Multiple world champion surfer Kelly Slater says he’s contemplating creating his own cryptocurrency.
The 49-year-old legend of the sport says he’s been observing the progress of Bitcoin and Ethereum for years, and has become fascinated by the prospect of creating his own.
With 11 world championships under his belt, and decades of environmental campaigning, the veteran wave-master is itching for a fresh challenge. And it looks like the world of digital assets might be the one.
The Florida native has recently been focusing his attention on a wood recycling company, and it’s this leaning towards conservation and sustainability that is providing the basis of his embryonic cryptocurrency project, with the hope of linking a coin to his recycling endeavours.
“Because I’m so interested in crypto, and my partners are too, we’re brainstorming,” he said.
Reaching out to people
“But we’re talking out our ass right now, because we don’t really know what we’re doing, but I know people who do know what they’re doing, so I’ve started reaching out to people in the crypto world who make these things.
“We’ll see if there’s something we can do that’s a positive one, and not a fly-by-night coin where people are just trying to make a quick buck overnight.”
In an interview with the Gentleman’s Journal, Slater confesses to being “a hack at best”, but possesses an impressive understanding of blockchain and cryptocurrency, and their relationship to world economies.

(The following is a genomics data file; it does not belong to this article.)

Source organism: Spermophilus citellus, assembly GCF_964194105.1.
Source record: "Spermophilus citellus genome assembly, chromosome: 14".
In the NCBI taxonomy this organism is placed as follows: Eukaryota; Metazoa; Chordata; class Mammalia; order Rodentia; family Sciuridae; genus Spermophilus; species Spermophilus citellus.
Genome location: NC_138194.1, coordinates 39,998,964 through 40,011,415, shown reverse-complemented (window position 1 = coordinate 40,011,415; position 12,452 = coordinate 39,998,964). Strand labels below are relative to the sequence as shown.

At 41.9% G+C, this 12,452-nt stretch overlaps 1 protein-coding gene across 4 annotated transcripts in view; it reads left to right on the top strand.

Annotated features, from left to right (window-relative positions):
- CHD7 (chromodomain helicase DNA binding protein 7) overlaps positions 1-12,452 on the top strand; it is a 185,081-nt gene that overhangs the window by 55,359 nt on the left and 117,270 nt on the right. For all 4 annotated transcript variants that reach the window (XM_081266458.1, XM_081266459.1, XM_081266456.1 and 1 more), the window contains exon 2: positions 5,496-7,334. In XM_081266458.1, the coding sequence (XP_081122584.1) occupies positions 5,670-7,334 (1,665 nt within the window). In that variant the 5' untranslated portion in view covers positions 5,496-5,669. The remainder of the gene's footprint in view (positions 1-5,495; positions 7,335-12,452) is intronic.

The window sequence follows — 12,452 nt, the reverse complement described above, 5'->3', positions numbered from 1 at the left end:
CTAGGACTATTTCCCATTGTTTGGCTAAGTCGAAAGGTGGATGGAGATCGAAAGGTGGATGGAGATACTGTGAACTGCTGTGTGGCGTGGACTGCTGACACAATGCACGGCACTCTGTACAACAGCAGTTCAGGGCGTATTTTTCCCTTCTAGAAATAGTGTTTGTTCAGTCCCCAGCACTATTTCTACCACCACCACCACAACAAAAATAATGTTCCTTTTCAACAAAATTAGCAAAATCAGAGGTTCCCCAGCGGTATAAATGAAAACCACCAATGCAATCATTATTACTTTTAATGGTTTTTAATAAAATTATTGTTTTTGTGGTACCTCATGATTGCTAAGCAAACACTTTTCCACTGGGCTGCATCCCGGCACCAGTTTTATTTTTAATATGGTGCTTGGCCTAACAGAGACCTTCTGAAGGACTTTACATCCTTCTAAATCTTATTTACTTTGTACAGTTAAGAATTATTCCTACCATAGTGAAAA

“I think it’s interesting to have a currency – a storage of value – that isn’t controlled by a CEO or a government,” he professes.
“It’s an exciting, rare time for people to do their investing themselves.”
He also discussed his admiration for the Reddit sub ‘Wall Street Bets’, drawing comparisons to David and Goliath.
“I think it’s cool that people can take back the power if they want to,” he adds
“Sometimes a shake-up is good.”
However, despite his approval of r/wallstreetbets, one target for his disapproval is his ongoing spat with Tesla boss Elon Musk, who he describes as being “bad for crypto”.
Earlier this year, when the billionaire entrepreneur suddenly u-turned on his announcement to accept Bitcoin payments for his electric vehicles, Slater was left livid at apparent hypocrisy.
“So, a guy who owns an energy company doesn’t understand this stuff before he buys it?” he asked on Twitter at the time.
“Has no problem taking the profits. Does he have an issue with kids mining cobalt in the Democratic Republic of Congo to build batteries?”
“He could probably address and potentially help solve the real energy issues (68 per cent of the energy produced in the US, for instance, is wasted)… seems like a bigger issue to me which would solve any BTC problem.”
Musk aside, Slater still has high hopes for Bitcoin and the wider cryptocurrency space.
“I do hope that Bitcoin is more widely accepted by different industries and people and money managers, and it seems like it’s going in that direction,” he says.
“At the same time, it seems like there’s people coming in who aren’t in it for its purpose… it seems to me there’s some manipulation going on with it and I’m afraid that’s what happens with stocks and companies in that way.”